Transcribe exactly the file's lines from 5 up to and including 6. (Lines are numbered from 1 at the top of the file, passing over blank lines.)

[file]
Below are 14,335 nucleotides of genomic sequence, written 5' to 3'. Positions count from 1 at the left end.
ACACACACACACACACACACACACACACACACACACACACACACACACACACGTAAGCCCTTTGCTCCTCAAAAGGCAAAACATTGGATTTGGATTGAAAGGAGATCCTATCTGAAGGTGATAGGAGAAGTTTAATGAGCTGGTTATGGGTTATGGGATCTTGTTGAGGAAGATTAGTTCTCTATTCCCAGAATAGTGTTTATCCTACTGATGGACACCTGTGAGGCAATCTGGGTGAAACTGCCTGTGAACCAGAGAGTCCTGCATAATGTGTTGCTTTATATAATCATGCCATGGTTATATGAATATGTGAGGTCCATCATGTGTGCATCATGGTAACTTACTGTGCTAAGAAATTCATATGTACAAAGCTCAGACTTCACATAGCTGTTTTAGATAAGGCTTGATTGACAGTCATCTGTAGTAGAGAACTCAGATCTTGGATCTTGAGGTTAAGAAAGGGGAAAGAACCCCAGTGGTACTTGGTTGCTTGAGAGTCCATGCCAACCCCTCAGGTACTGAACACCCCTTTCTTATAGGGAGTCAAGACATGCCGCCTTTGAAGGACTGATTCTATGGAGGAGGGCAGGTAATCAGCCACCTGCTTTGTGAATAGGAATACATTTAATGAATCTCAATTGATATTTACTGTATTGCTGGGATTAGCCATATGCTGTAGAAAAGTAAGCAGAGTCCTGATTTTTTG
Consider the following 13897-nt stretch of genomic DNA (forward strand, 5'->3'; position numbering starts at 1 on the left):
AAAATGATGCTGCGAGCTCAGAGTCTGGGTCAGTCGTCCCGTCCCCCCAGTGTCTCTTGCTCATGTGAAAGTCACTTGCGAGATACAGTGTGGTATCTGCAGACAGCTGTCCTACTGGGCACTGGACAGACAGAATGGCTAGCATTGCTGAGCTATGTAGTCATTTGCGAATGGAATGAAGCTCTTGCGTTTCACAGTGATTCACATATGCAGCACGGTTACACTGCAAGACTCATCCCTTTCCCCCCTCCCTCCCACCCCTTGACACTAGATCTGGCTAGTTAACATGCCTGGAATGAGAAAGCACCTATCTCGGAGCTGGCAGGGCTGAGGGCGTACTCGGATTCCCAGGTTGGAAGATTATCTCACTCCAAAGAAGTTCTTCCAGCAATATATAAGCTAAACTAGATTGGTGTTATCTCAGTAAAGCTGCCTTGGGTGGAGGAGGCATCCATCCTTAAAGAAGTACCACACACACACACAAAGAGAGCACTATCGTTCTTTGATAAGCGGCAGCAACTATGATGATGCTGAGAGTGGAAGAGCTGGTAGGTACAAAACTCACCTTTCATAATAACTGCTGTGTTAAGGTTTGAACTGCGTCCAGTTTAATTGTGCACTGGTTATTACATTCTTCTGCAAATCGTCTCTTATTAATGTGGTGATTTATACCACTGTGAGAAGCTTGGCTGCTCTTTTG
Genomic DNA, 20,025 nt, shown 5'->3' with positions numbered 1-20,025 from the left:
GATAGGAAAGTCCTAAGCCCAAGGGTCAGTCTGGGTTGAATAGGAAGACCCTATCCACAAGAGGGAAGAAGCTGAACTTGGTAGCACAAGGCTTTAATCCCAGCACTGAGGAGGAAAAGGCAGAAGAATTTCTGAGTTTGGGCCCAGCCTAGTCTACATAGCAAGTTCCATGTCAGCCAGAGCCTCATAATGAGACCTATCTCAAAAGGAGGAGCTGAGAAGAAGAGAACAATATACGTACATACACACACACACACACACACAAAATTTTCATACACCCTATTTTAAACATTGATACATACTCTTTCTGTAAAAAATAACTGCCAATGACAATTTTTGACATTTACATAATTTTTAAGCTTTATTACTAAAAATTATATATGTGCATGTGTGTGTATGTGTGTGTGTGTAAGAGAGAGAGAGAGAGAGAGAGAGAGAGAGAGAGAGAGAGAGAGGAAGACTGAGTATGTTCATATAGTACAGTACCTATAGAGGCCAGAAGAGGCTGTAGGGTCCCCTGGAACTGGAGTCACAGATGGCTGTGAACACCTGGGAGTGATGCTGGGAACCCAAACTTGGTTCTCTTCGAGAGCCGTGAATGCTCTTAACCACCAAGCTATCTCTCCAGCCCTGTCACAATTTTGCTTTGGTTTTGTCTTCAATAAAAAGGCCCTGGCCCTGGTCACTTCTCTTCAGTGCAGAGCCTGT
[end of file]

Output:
Genomic DNA, 20,025 nt, shown 5'->3' with positions numbered 1-20,025 from the left:
GATAGGAAAGTCCTAAGCCCAAGGGTCAGTCTGGGTTGAATAGGAAGACCCTATCCACAAGAGGGAAGAAGCTGAACTTGGTAGCACAAGGCTTTAATCCCAGCACTGAGGAGGAAAAGGCAGAAGAATTTCTGAGTTTGGGCCCAGCCTAGTCTACATAGCAAGTTCCATGTCAGCCAGAGCCTCATAATGAGACCTATCTCAAAAGGAGGAGCTGAGAAGAAGAGAACAATATACGTACATACACACACACACACACACACAAAATTTTCATACACCCTATTTTAAACATTGATACATACTCTTTCTGTAAAAAATAACTGCCAATGACAATTTTTGACATTTACATAATTTTTAAGCTTTATTACTAAAAATTATATATGTGCATGTGTGTGTATGTGTGTGTGTGTAAGAGAGAGAGAGAGAGAGAGAGAGAGAGAGAGAGAGAGAGAGAGGAAGACTGAGTATGTTCATATAGTACAGTACCTATAGAGGCCAGAAGAGGCTGTAGGGTCCCCTGGAACTGGAGTCACAGATGGCTGTGAACACCTGGGAGTGATGCTGGGAACCCAAACTTGGTTCTCTTCGAGAGCCGTGAATGCTCTTAACCACCAAGCTATCTCTCCAGCCCTGTCACAATTTTGCTTTGGTTTTGTCTTCAATAAAAAGGCCCTGGCCCTGGTCACTTCTCTTCAGTGCAGAGCCTGT